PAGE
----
16.10 - Secondary Index Usage Summary - Teradata Database

Teradata Database Design

Teradata Database
Release Number
Release Date
June 2017
Content Type
User Guide
Publication ID
English (United States)

All Teradata Database secondary indexes have the following properties:

  • Can enhance the speed of data retrieval.

    Because of this, secondary indexes are most useful in decision support applications.

  • Do not affect base table data distribution.
  • Maximum of 32 secondary, hash, and join indexes defined per table. Each composite NUSI that specifies an ORDER BY clause counts as 2 consecutive indexes in this calculation (see Importance of Consecutive Indexes for Value-Ordered NUSIs).

    The limit of 32 indexes applies to any combination of secondary, hash, and join indexes defined on a table, ranging from 0 secondary indexes and 32 join indexes, 11 hash indexes, 11 join indexes, and 10 secondary indexes to 32 secondary indexes and 0 join indexes.

    This includes the system-defined secondary indexes used to implement PRIMARY KEY and UNIQUE constraints.

  • Can be composed of as many as 64 concatenated columns.
  • Can include columns defined with a UDT data type.
  • Cannot contain columns defined with XML, BLOB, CLOB, BLOB-based UDT, CLOB-based UDT, XML-based UDT, Period, or JSON data types.

    You can define a NUSI on a single column with a geospatial data type, but you cannot define a USI on a geospatial column.

    You cannot define a composite NUSI that contains a geospatial column.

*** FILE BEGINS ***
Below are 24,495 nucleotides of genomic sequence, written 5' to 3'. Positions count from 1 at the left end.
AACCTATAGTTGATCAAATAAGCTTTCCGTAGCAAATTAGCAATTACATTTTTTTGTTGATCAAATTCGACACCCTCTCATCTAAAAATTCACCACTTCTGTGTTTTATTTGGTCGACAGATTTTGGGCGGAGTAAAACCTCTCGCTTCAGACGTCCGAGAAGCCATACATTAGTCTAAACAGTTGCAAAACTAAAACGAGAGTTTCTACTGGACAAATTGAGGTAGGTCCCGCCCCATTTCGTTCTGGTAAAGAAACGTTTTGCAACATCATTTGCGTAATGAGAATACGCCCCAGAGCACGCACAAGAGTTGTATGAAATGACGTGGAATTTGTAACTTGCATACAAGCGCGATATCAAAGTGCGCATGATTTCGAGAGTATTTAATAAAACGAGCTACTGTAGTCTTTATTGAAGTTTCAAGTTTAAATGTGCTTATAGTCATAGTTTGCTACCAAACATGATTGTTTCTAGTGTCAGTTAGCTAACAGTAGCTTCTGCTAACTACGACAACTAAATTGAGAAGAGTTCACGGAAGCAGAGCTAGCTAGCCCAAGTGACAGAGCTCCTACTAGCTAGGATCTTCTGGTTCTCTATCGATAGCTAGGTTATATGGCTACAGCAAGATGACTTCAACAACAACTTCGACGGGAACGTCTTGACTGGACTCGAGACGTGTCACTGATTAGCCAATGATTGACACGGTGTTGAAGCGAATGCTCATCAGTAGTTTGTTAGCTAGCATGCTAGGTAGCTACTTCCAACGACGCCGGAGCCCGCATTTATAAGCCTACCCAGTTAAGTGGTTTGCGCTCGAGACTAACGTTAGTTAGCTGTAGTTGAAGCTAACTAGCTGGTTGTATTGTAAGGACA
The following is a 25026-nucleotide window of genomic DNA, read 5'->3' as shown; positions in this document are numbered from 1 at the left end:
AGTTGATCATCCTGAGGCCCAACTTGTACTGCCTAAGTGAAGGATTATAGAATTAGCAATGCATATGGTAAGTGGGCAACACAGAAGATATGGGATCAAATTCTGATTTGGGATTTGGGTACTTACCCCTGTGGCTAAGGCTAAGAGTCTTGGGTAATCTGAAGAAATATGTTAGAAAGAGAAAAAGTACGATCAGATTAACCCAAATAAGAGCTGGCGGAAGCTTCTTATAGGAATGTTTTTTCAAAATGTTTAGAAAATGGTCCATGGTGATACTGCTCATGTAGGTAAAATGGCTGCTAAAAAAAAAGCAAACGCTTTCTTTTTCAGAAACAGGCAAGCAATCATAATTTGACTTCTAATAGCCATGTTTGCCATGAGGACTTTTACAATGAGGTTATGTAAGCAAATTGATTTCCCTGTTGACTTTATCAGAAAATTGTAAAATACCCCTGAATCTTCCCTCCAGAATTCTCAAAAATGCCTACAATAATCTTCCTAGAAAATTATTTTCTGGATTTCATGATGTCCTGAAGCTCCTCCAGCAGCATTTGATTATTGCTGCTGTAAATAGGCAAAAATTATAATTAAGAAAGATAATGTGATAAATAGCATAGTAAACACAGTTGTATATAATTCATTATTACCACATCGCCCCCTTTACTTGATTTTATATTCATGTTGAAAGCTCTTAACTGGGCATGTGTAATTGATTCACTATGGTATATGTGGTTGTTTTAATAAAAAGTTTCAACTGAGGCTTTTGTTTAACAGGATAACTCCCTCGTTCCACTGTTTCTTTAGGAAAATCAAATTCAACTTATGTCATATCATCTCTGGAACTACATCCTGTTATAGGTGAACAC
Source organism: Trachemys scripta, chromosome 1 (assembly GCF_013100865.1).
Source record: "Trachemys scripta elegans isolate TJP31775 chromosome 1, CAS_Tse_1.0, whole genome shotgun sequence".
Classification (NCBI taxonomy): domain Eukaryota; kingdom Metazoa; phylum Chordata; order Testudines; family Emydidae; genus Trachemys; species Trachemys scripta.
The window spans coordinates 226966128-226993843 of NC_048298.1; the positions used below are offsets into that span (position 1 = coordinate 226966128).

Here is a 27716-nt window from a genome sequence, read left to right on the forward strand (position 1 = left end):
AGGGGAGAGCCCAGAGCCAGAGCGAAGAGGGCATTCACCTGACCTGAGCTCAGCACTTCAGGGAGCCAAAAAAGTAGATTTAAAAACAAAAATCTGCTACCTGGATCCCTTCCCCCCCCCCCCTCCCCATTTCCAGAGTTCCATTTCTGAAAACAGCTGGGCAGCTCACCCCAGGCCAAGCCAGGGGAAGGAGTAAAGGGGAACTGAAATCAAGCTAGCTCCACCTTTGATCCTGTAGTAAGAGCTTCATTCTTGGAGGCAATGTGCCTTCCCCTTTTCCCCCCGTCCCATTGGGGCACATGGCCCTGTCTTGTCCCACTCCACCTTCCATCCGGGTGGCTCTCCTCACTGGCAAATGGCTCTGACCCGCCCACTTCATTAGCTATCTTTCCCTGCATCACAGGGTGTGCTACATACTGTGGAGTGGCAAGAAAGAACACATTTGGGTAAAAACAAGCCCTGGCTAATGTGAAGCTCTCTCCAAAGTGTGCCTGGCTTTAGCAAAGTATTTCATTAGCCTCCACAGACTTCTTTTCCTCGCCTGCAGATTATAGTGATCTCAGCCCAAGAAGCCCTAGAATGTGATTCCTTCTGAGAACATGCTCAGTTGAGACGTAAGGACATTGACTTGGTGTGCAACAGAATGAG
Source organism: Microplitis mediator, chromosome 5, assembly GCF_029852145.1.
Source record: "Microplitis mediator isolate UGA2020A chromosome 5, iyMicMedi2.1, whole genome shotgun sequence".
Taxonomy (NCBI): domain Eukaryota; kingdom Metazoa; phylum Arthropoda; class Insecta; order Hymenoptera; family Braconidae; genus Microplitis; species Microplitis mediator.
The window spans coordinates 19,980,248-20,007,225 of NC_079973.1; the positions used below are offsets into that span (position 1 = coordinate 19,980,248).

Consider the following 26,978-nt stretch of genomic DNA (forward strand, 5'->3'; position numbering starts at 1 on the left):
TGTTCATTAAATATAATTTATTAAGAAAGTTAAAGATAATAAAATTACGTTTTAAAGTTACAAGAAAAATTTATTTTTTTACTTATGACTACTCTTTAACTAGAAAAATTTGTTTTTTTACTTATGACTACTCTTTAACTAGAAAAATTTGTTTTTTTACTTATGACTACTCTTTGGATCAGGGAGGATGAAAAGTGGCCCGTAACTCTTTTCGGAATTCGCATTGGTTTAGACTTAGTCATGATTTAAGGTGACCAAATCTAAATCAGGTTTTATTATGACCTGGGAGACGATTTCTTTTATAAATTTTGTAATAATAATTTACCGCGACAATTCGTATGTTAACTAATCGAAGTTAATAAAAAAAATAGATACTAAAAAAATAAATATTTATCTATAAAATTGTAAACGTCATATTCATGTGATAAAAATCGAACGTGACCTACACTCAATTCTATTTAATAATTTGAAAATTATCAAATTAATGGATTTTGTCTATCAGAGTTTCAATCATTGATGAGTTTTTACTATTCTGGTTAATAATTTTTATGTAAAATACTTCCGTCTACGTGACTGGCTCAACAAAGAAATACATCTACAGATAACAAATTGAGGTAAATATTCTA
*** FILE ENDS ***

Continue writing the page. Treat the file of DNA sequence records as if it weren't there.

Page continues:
• Cannot be defined on global temporary trace tables.
  • Can be created or dropped dynamically as data usage changes or if they are found not to be useful for optimizing data retrieval performance.
  • Require additional disk space to store subtables.
  • Require additional I/Os on INSERTs, DELETEs, and possibly on UPDATEs and MERGEs.

    Because of this, secondary indexes are not nearly as useful in OLTP applications as they are in DSS applications.

  • Should not be defined on columns whose values change frequently.
  • Should not include columns that do not enhance selectivity.
  • Should not use composite secondary indexes when multiple single column indexes and bit mapping might be used instead.
  • Composite secondary index is useful if it reduces the number of rows that must be accessed.
  • The Optimizer does not use composite secondary indexes unless a WHERE clause condition specifies explicit values for each column in the index.
  • Most efficient for selecting a small number of rows.
  • Can be unique or nonunique.
  • NUSIs can be hash-ordered or value-ordered.
  • Ordering for NUSIs defined with an ORDER BY clause is restricted to a single numeric or DATE column of 4 of fewer bytes.
  • If they cover, or partially cover, a query, then they further improve their usefulness.

USI Summary

  • Can be used to enforce row uniqueness for multiset NUPI and NoPI tables.
  • Guarantee that each complete index value is unique.
  • Any access is, at most, a two-AMP operation.

NUSI Summary

  • Useful for locating rows having a specific value in the index.
  • Can be hash-ordered or value-ordered.

    Value-ordered NUSIs are particularly useful for enhancing the performance of range queries.

  • Any access is an all-AMPs operation with the exception of the case where a NUSI is defined on the same column set as the primary index for the table.
  • If an index is defined with an ORDER BY clause, it counts as 2 consecutive indexes against the table limit of 32 secondary, hash, and join indexes (see Importance of Consecutive Indexes for Value-Ordered NUSIs).

Related Topics

For more information about secondary indexes, see SQL Data Definition Language under the topics CREATE INDEX and CREATE TABLE.